|Total||Expanding establishments||Opening establishments||Total||Contracting establishments||Closing establishments|
Source: U.S. Bureau of Labor Statistics.
Akbar Sadeghi and Kevin Cooksey, "Business employment dynamics by wage class," Monthly Labor Review, U.S. Bureau of Labor Statistics, December 2021, https://doi.org/10.21916/mlr.2021.25
1 For discussions on the importance of job-flow analyses and employment dynamics, see Steven J. Davis and John Haltiwanger, “Measuring gross worker and job flows,” Working Paper 5133 (Cambridge, MA: National Bureau of Economic Research, May 1995); and Steven J. Davis, John C. Haltiwanger, and Scott Schuh, Job creation and destruction (Cambridge, MA: The MIT Press, 1996).
2 Ekaterina Jardim, Mark C. Long, Robert Plotnick, Emma van Inwegen, Jacob Vigdor, and Hilary Wething, “Minimum wage increases, wages, and low-wage employment: evidence from Seattle,” Working Paper 23532 (Cambridge, MA: National Bureau of Economic Research, June 2017).
3 For the Business Employment Dynamics (BED) program’s first release, see New quarterly data on business employment dynamics from BLS, USDL 03-521 (U.S. Department of Labor, September 30, 2003), https://www.bls.gov/news.release/archives/cewbd_09302003.pdf.
4 For data and technical notes concerning the Quarterly Census of Employment and Wages, see County employment and wages—first quarter 2021, USDL-21-1514 (U.S. Department of Labor, August 18, 2001), https://www.bls.gov/news.release/pdf/cewqtr.pdf.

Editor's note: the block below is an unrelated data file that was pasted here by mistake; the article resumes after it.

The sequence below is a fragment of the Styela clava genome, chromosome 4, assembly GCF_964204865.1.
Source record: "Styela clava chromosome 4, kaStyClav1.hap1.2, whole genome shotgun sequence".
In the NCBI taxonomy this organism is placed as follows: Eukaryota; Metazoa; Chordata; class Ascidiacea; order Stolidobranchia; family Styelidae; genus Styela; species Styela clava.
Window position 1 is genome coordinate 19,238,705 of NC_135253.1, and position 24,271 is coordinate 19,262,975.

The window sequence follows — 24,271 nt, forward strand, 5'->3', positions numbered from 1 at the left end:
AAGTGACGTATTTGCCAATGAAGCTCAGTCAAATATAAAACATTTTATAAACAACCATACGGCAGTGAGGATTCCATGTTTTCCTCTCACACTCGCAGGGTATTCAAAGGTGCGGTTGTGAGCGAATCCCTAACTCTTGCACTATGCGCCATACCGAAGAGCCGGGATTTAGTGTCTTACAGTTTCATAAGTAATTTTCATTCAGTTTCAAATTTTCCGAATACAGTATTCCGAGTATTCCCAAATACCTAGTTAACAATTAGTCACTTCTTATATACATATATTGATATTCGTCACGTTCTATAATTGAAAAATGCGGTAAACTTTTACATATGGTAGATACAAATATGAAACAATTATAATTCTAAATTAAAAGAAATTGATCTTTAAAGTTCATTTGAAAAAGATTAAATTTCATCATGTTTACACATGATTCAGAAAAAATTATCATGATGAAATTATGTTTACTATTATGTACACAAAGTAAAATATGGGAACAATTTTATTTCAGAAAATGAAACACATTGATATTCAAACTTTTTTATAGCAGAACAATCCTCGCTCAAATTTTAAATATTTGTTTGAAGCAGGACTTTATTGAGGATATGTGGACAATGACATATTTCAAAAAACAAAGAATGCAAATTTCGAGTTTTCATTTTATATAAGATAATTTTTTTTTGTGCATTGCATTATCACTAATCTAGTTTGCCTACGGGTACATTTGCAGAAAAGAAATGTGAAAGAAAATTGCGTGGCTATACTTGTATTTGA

5 James R. Spletzer, R. Jason Faberman, Akbar Sadeghi, David M. Talan, and Richard L. Clayton, “Business employment dynamics: new data on gross job gains and losses,” Monthly Labor Review, April 2014, https://www.bls.gov/opub/mlr/2004/04/art3full.pdf.
6 For information on the definitions of the BED data elements, see “Business employment dynamics technical note” (U.S. Bureau of Labor Statistics, last modified October 21, 2021), https://www.bls.gov/news.release/cewbd.tn.htm.
7 The seasonally adjusted data for total private employment in this article may not exactly equal official published BED data, mainly because of our independent seasonal adjustment.
8 According to the National Bureau of Economic Research, the official arbiter of recessions in the United States, the recession lasted from February to April 2020. See “U.S. business cycle expansions and contractions” (Cambridge, MA: National Bureau of Economic Research, last updated July 19, 2021), https://www.nber.org/research/data/us-business-cycle-expansions-and-contractions.
9 The seasonally adjusted net change in employment for the BED series by wage class slightly differs from published BED data. This difference is the net result of seasonal adjustment processes applied to the main BED data elements by wage class. Data that are not seasonally adjusted match exactly the published values.